Swap Hill stone setting, 275m south east of the Long Combe sheep pen
- Heritage Category:
- Scheduled Monument
- List Entry Number:
- Date first listed:
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This copy shows the entry on 06-Mar-2021 at 02:41:51.
The building or site itself may lie within the boundary of more than one authority.
- Somerset West and Taunton (District Authority)
- National Park:
- National Grid Reference:
- SS 80573 42600
Reasons for Designation
Exmoor is the most easterly of the three main upland areas in the south
western peninsula of England. In contrast to the other two areas, Dartmoor and
Bodmin Moor, there has been no history of antiquarian research and little
excavation of its monuments. However, survey work has confirmed a comparable
richness of archaeological remains with evidence of human exploitation and
occupation from the Mesolithic period to the present day. The well-preserved
and often visible relationships between settlement sites, major land
boundaries, trackways and ceremonial and funerary monuments give insight into
successive changes in the pattern of land-use through time.
Stone settings consist of a group of standing stones set out in an irregular
or random pattern. There are a number of such sites on Exmoor where they
appear to be a regional variation of the more common stone alignments. Stone
settings are often sited close to prehistoric burial monuments, such as small
cairns and cists, and to ritual monuments, such as stone circles, and are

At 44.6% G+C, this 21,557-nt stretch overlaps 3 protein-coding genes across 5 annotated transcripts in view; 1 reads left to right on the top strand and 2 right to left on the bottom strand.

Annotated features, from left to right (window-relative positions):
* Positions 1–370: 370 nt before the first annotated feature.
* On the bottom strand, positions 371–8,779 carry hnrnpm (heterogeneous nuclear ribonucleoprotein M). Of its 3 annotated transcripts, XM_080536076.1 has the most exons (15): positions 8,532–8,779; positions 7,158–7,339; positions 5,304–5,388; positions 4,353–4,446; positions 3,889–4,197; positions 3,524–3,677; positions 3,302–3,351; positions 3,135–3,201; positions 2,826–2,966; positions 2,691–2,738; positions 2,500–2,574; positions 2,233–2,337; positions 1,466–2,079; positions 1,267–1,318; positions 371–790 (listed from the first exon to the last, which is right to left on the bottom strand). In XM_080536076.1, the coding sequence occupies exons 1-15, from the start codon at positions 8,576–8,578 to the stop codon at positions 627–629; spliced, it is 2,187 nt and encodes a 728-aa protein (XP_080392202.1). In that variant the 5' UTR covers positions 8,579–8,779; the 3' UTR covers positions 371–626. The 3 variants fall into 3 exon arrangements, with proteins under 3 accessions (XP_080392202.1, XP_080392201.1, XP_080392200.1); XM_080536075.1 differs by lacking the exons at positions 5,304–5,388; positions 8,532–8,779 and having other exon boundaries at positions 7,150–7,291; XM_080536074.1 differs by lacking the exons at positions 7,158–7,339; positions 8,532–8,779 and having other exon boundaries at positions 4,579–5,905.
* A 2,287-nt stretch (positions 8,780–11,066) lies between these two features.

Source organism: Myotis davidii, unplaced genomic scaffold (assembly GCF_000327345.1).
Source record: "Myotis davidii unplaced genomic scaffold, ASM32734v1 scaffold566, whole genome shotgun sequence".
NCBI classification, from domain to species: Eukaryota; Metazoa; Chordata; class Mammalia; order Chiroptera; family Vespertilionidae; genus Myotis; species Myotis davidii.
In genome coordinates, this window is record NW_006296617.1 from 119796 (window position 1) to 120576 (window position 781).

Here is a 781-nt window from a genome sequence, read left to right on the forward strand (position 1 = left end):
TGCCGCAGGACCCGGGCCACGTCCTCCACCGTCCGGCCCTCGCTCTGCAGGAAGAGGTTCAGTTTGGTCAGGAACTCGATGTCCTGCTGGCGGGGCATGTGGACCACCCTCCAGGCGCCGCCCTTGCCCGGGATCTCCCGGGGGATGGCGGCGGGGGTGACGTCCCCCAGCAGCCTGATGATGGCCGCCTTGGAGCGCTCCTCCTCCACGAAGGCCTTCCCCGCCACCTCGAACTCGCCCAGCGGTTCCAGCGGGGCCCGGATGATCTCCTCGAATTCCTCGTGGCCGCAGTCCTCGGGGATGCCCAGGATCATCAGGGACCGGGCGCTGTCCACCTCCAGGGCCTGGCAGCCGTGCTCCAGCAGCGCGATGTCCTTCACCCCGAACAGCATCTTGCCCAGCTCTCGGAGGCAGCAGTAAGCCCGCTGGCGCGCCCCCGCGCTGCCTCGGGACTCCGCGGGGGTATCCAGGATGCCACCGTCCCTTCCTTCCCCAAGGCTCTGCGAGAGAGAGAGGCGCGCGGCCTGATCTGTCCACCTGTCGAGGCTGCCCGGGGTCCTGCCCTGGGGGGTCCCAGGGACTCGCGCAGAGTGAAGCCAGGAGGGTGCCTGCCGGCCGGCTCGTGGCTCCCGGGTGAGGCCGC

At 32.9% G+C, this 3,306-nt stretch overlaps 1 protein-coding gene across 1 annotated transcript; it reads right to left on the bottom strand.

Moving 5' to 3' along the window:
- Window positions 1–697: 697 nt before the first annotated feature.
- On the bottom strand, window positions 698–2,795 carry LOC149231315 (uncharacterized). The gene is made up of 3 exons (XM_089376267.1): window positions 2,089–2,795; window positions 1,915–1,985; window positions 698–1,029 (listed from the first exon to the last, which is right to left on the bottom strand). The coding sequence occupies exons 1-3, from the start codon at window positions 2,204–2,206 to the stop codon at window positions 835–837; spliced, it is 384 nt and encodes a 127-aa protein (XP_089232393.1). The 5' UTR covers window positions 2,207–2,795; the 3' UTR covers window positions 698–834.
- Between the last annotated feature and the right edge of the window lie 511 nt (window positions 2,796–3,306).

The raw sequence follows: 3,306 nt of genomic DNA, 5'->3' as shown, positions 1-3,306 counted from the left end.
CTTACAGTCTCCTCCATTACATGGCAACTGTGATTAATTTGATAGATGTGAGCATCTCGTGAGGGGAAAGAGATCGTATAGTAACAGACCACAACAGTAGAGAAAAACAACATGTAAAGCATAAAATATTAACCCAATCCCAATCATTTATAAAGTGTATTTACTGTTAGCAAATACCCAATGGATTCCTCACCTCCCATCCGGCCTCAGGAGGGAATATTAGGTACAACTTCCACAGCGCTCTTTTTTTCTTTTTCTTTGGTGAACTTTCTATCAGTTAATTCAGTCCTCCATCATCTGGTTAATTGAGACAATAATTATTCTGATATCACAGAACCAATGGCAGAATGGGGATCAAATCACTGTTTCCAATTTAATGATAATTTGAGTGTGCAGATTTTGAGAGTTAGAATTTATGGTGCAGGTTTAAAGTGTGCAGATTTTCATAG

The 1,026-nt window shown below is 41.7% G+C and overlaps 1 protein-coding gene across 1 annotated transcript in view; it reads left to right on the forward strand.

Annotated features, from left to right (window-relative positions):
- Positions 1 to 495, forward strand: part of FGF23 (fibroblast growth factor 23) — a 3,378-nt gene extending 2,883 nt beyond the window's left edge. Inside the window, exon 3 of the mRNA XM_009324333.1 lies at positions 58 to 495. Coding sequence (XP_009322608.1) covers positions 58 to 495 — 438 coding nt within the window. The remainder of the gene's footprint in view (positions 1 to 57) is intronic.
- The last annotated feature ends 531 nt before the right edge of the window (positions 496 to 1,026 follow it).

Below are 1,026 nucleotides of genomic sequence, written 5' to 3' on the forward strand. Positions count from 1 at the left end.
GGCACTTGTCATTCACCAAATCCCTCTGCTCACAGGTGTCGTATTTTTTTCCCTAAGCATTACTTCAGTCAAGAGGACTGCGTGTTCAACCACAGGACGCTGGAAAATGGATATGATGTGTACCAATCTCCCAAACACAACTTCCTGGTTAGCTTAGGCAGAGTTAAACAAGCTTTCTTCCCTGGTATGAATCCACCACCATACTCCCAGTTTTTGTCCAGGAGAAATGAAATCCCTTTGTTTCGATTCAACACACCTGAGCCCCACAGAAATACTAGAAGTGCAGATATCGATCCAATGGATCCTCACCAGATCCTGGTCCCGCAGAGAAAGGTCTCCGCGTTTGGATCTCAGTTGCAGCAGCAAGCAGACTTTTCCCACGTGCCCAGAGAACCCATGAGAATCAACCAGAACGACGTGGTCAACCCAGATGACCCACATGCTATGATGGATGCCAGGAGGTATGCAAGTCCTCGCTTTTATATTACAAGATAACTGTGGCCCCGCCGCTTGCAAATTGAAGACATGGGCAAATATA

therefore considered to have had an important ceremonial function. Stone
settings were being constructed and used from the Late Neolithic period to the
Middle Bronze Age (c.2500-1000 BC) and provide rare evidence of ceremonial and
ritual practices during these periods. Due to their rarity and longevity as a
monument type all surviving examples are considered to be of national
The importance of the Swap Hill stone setting is increased by the proximity of two other lithic monuments in the immediate area. The monument survives well and will retain archaeological and environmental evidence relating to the development and use of the site.
The monument includes six standing stones and the archaeologically sensitive
area between and around them. The site is located on the south west facing
slopes of the north western spur of Swap Hill 275m south east of the Long
Combe sheep pen. The stone setting occupies a kite-shaped area 21.5m long by
10m wide which extends for 0.01ha. The two largest stones form the longer,
east-west axis and are both 900mm high, 600mm wide and 200mm thick. The stone
at the west end of this line has two low stones at its north east end. The two
smaller stones which mark the shorter north-south axis are both 300mm in
height and width and 100mm thick.
MAP EXTRACT The site of the monument is shown on the attached map extract. It includes a 2 metre boundary around the archaeological features, considered to be essential for the monument's support and preservation.
The contents of this record have been generated from a legacy data system.
- Legacy System number:
- Legacy System:
Books and journals
Quinnell, N V, Dunn, C J, Lithic Monuments within the Exmoor National Park: A New Survey, (1992), 46
This monument is scheduled under the Ancient Monuments and Archaeological Areas Act 1979 as amended as it appears to the Secretary of State to be of national importance. This entry is a copy, the original is held by the Department for Digital, Culture, Media and Sport.
End of official listing